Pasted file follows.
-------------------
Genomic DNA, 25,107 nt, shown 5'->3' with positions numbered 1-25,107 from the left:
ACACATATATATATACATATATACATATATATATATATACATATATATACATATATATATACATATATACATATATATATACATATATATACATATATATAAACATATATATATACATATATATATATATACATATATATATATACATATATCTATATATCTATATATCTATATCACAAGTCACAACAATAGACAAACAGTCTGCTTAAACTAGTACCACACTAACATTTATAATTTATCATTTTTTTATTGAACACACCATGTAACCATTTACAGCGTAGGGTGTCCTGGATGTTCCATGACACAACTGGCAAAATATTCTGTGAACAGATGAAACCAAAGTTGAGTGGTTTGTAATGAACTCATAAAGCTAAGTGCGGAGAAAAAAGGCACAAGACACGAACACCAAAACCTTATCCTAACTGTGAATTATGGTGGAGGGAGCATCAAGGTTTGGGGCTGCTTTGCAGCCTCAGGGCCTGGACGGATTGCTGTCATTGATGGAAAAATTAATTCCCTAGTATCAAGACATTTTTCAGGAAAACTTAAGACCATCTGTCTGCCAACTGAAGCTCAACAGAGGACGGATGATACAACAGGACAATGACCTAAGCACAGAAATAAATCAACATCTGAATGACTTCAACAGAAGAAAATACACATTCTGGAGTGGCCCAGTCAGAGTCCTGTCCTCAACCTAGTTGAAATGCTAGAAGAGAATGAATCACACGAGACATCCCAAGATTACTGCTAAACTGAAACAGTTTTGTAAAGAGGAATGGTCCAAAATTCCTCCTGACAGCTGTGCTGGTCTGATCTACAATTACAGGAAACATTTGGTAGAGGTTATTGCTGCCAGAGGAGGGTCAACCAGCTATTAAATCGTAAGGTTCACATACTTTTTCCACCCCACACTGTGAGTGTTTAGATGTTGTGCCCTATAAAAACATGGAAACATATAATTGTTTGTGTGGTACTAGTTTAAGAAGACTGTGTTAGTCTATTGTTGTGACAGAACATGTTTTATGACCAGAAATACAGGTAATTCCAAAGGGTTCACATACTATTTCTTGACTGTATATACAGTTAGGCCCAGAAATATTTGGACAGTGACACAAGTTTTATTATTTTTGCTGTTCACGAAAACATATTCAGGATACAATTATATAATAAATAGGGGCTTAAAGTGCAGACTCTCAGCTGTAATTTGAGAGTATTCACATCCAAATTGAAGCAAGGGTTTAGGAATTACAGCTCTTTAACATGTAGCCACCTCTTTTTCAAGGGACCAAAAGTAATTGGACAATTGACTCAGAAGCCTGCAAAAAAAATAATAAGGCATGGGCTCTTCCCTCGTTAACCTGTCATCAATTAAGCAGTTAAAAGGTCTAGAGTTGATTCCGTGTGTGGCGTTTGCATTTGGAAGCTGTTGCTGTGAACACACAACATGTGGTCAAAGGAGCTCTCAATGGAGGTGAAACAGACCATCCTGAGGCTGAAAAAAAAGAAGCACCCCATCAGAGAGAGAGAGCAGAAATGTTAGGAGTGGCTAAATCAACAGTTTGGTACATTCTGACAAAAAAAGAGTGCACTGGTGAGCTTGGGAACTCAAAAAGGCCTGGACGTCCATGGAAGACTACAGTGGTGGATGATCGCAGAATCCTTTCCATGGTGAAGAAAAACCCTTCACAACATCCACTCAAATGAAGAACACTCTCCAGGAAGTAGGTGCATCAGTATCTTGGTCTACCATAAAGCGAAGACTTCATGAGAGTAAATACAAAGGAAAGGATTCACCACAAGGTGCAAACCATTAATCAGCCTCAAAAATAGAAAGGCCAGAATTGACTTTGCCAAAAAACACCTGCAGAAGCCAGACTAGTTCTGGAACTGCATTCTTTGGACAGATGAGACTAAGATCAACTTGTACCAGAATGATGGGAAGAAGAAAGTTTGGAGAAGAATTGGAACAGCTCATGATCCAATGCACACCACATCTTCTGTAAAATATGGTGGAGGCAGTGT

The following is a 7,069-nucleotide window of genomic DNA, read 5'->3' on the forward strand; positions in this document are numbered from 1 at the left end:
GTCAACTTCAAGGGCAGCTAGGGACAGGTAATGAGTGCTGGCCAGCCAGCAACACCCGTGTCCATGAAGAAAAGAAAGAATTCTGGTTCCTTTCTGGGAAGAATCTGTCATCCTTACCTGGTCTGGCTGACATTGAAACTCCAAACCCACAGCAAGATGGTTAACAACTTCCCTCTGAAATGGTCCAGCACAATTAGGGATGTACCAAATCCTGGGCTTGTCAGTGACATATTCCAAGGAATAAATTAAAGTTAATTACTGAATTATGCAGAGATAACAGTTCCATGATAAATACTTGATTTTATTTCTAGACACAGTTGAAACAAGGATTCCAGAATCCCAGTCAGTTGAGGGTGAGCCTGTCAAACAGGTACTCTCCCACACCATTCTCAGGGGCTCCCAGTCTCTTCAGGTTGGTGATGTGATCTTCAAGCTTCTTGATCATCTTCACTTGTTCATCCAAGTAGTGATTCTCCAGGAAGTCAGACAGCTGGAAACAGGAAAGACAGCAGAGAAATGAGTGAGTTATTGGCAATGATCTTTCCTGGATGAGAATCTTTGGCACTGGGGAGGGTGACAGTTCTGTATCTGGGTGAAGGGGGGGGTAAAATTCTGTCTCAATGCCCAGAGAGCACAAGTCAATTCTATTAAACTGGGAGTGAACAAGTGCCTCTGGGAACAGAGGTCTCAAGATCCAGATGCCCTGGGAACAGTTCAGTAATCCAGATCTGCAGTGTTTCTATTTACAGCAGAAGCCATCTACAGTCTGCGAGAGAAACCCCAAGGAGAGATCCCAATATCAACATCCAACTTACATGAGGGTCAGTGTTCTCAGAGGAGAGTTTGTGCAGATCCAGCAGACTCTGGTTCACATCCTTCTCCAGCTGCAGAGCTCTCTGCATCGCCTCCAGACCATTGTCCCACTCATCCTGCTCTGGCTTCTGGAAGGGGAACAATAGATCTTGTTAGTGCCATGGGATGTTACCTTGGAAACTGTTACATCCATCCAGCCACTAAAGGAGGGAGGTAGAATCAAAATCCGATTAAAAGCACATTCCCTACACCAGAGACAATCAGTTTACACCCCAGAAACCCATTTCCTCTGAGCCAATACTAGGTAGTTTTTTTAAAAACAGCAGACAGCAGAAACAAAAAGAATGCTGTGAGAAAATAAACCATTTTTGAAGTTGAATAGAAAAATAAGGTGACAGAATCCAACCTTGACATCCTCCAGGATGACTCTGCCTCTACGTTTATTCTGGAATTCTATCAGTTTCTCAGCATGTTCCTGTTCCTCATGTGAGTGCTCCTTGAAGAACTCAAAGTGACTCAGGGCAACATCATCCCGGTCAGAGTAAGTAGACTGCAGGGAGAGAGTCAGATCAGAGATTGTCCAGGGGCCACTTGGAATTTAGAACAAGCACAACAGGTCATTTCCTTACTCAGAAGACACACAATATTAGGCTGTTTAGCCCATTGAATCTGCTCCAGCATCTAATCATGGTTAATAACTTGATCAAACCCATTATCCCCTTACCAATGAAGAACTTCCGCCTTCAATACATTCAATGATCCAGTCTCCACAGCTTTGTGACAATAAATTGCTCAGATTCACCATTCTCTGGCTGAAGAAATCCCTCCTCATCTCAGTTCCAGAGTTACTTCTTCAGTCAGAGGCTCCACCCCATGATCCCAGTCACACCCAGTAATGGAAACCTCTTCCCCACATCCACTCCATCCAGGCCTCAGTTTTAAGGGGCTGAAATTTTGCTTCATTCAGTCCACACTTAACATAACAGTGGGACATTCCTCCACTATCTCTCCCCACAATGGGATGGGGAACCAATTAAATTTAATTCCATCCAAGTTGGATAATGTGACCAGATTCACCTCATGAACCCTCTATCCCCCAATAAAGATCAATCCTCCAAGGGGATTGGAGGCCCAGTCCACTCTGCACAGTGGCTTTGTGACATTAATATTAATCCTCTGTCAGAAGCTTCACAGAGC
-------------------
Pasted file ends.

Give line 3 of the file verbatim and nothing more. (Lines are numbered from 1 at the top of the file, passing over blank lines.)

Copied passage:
The following is a 7,069-nucleotide window of genomic DNA, read 5'->3' on the forward strand; positions in this document are numbered from 1 at the left end: